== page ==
Teachers can earn US $1,000 a month, and with decent accommodation costing US $150, cash shouldn’t be a problem. Finding work in the first place requires a little initiative as few schools advertise online. Flying in to Phnom Penh armed with a TEFL certificate and knocking on doors might be the best strategy, but it is possible to train for the diploma in the country and have a job waiting at the end.

Employers offer full benefits packages to more experienced teachers, but if you’re new to the game, make sure you get adequate medical insurance, as you are unlikely to receive automatic coverage.

2. China

© Chi King

China reportedly has 300 million people learning English in one form or another, making it the ideal place to teach. So desperate is China for English teachers that the country offers lucrative incentives to 100,000 foreign teachers every year.

A little research can turn up positions that include paid return airfare, generous paid holiday, free housing, free healthcare, bonuses and monthly wages of up to US $2500. With the low cost of living, many teachers are able to save US $1,000 a month.

Jobs can be found all over China, especially in megacities like Beijing and Shanghai. There is a massive difference in lifestyle between these bustling metropolises and the remote rural villages, so research is important before accepting any job.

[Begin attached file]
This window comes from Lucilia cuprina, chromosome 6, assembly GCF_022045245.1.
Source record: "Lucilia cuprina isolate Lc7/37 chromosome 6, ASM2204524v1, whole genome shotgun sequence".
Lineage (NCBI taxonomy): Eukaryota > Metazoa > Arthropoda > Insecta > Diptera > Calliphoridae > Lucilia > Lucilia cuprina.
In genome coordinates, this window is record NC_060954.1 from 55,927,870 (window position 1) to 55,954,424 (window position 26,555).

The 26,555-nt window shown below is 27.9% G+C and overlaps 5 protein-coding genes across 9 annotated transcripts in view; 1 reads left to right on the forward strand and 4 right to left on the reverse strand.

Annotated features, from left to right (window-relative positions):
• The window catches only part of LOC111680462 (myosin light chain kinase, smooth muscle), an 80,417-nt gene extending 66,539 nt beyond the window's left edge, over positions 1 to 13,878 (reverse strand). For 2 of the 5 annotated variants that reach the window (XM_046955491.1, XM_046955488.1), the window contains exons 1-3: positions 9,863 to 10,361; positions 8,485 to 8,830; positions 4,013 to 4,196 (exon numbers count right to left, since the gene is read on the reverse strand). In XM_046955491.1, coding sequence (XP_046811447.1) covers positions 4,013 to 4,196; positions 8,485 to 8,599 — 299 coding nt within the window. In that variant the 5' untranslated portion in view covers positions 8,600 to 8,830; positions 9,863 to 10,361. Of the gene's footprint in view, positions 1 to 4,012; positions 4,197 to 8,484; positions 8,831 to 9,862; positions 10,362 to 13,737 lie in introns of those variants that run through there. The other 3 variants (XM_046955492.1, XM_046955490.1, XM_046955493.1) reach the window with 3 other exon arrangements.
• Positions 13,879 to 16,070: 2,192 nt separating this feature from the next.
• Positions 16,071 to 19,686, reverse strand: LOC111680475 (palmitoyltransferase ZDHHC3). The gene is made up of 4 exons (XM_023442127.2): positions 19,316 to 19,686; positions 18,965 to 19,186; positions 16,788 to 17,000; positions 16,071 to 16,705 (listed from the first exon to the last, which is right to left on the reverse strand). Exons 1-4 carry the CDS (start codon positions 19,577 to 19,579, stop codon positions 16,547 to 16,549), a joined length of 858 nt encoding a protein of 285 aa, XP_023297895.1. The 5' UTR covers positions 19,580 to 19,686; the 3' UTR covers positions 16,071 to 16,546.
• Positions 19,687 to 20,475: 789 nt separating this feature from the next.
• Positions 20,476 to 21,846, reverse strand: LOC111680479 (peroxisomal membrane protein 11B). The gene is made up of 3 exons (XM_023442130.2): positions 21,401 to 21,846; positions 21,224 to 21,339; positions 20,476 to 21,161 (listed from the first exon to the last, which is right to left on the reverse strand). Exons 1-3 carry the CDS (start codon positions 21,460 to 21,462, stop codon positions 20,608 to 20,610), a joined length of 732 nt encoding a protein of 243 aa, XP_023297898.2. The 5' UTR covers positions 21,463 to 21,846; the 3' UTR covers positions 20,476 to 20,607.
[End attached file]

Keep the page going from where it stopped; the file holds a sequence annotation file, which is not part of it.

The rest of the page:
There are private schools which take unqualified teachers, but these have a reputation for late payments and scams. Applying to state school guarantees a good deal and protects your rights, so getting a teaching certificate and applying to them is one of the safer routes.

China’s economy is booming and the government is looking to trade with foreign nations. China’s demand for teachers will only increase in this exciting time for the roaring red dragon state.

1. South Korea

© Kim Daram

The Land of the Morning Calm is a busy place, recovering from Japanese occupation and a brutal civil war to become a global leader in high-tech industry. Now one of the world’s most prosperous countries, South Korea punches well above its weight in global industry.

Fluency in English is a key part of this success, allowing Korean business to build ties with its biggest customers. Consequently 25,000 teachers are offered great deals on jobs.

Flights, accommodation, bonuses, health insurance, and holiday are on offer to all; with teaching certificates this deal can include pay of up to a fantastic US $5,000 a month. With low living costs, many teachers are recent graduates working off their student debts.

Korea is a vibrant country and offers the warmest of welcomes to visitors, especially teachers. There are snow resorts to visit, beautiful national parks to explore, and energetic nightlife in the cities. A tight community of expats means there’s already a circle of friends just waiting to meet you.

Have you taught English abroad? How did you find the experience? Let us know in the comments!

Article by Andy Scofield